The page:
4.2. Screening and Identification of Intestinal Bacteria with Biotransformation Activity

The intestinal symbiotic bacteria was isolated from the excreta of cultivated AB zebrafish (Danio rerio). Zebrafish excreta were collected from the bottom of fish containers. The excreta were resolved in Luria-Bertani (LB) broth and then plated according to the dilution plating method on LB agar [38]. The screening and identifying methods were modified from our previous report by replacing 100 mg/L of antcin K with 100 mg/L of GAA in LB medium with 50 g/L of glucose. All other screening and identification conditions were maintained.

4.3. UPLC Analysis

The UPLC system (Acquity UPLC H-Class, Waters, Milford, MA, USA) was equipped with an analytic C18 reversed-phase column (Kinetex® C18, 1.7 µm, 2.1 i.d. × 100 mm, Phenomenex Inc., Torrance, CA, USA). The operation conditions for the UPLC analysis were from our previous study [38].

4.4. Candidate Strain Classification via 16S rRNA Gene Analysis

The GA A07 strain was classified using the genetic analysis according to our previous study [38]. Briefly, the genomic DNA of the GA A07 strain was isolated, and the 16S ribosomal RNA gene sequences of the GA A07 strain were amplified from the chromosomal DNA using PCR with the forward (5′-AGA GTT TGA TCC TGG CTC AG-3′) and reverse (5′-GAC GGG CRG TGW GTR CA-3′) primers known to amplify the 16S rRNA gene from a broad range of taxonomically different bacterial isolates. The sequence of the amplified DNA fragment was determined and then blasted against NCBI non-redundant nucleotides. The 16S rRNA phylogeny was then constructed to classify the strain.

4.5. Confirming Possession of the pXO1 Plasmid

PCR was used to determine whether the GA A07 strain possessed the pXO1 plasmid. The specific primer sets were used for amplification of the conserved sequences of pXO1 plasmid and the virulent gene, pag [20]. The specific primer sets were the forward (5′-CTA GAA CTT ACT GAT ACG GAG TG-3′) and reverse (5′-TTC AGT ACC TTT TAT CTA CCC A-3′) primers for pXO1, and the forward (5′-TCC TAA CAC TAA CGA AGT CG-3′) and reverse (5′-GAG GTA GAA GGA TAT ACG GT-3′) primers for the pag gene. The PCR conditions were also adapted from the method in Chandranaik et al. [20].

4.6. Scaled-Up Fermentation, Isolation, and Identification of the Biotransformation Products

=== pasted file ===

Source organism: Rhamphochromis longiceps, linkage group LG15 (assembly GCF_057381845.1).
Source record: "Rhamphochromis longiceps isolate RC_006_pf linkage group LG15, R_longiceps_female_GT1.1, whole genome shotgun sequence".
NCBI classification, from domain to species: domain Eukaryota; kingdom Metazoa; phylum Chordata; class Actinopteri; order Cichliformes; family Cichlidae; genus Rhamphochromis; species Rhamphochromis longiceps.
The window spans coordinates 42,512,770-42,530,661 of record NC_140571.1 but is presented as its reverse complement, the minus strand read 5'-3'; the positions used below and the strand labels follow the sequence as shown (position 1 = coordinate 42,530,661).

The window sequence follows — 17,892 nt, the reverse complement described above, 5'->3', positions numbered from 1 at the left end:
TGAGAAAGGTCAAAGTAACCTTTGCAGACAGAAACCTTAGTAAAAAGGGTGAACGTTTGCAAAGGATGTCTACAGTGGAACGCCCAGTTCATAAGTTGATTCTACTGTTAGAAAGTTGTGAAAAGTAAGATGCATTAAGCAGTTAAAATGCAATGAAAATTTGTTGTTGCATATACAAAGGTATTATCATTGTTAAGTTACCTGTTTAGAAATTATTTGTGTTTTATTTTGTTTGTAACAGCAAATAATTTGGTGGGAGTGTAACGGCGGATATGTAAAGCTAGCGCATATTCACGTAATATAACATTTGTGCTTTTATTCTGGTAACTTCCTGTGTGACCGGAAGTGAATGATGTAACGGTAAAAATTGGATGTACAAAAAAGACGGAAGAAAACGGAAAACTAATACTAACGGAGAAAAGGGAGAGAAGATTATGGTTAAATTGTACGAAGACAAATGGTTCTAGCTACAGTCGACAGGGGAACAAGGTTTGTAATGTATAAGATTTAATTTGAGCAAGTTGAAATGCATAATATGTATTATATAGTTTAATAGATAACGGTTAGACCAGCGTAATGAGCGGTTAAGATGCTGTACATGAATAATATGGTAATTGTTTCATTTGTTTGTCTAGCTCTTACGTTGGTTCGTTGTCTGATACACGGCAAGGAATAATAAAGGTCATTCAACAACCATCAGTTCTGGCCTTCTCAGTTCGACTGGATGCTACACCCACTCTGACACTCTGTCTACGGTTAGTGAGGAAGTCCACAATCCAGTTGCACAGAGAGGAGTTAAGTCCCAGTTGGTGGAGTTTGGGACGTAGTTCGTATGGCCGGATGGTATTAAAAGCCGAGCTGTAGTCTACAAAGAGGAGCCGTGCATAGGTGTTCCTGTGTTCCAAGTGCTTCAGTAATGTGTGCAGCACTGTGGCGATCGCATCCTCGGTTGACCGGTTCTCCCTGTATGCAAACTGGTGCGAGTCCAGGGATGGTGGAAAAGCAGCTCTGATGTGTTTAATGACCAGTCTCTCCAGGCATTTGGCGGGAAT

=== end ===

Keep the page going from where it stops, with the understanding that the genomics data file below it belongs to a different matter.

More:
The GA A07 strain was cultured in a 1000 mL baffled Erlenmeyer flask containing 100 mL of LB medium with 50 g/L of glucose and 100 mg/L of GAA at 180 rpm, 28 °C for 24 h. A total of 4 flasks of GA A07 cultivation (400 mL) were conducted. After cultivation, the fermentation broth was combined and extracted with 100 mL of ethyl acetate twice. The ethyl acetate fractions were combined and condensed under a vacuum. The residue was resuspended in 100 mL of 50% methanol and then applied in a preparative YoungLin HPLC system (YL9100, YL Instrument, Gyeonggi-do, South Korea). The system was operated according to our previous study [38]. Finally, 24.5 mg of compound (1) was obtained, and the structure of the compound was confirmed with NMR and mass spectral analysis. The mass analysis was performed on a Finnigan LCQ Duo mass spectrometer (ThermoQuest Corp., San Jose, CA, USA) with electrospray ionization (ESI). 1H- and 13C-NMR, DEPT, HSQC, HMBC, COSY, and NOESY spectra were recorded on a Bruker AV-700 NMR spectrometer (Bruker Corp., Billerica, MA, USA) at ambient temperature. Standard pulse sequences and parameters were used for the NMR experiments, and all chemical shifts were reported in parts per million (ppm, δ).

5. Conclusions

To date, more than 300 triterpenoids have been isolated and identified from Ganoderma. However, rare Ganoderma triterpenoids exist in glycoside forms. The present study is the first report about glycosylation of Ganoderma triterpenoids. Moreover, the metabolite produced, GAA-15-O-β-glucoside, is a new compound via biotransformation using the intestinal bacteria of zebrafish. Thus, the present study develops a novel biotransformation system, which might be applied to numerous Ganoderma triterpenoids to create many new Ganoderma triterpenoid glucosides in the future.

Supplementary Materials

The following are available online. Table S1. NMR spectroscopic data for compound (1) (in pyridine-d5; 700 MHz). Figure S1. UPLC analysis of the 24 h fermentation broth using the GA A07 strain without the addition of GAA. Figure S2. UPLC analysis of the 24 h fermentation broth using the GA A07 strain with the addition of 100 mg/L of antcin K. Figure S3. Gel electrophoresis of the products from PCR with pXO1 specific primer sets. Figure S4. The 1H-NMR (700 MHz, pyridine-d5) spectrum of compound (1). Figure S5. The 13C-NMR (176 MHz, pyridine-d5) spectrum of compound (1). Figure S6. The DEPT-90 and DEPT-135 (176 MHz, pyridine-d5) spectra of compound (1). Figure S7. The HSQC (700 MHz, pyridine-d5) spectrum of compound (1). Figure S8. The HMBC (700 MHz, pyridine-d5) spectrum of compound (1). Figure S9. The 1H-1H COSY (700 MHz, pyridine-d5) spectrum of compound (1). Figure S10. The NOESY (700 MHz, pyridine-d5) spectrum of compound (1). Figure S11. The Key HMBC (blue arrows, from 1H to 13C) correlations of compound (1).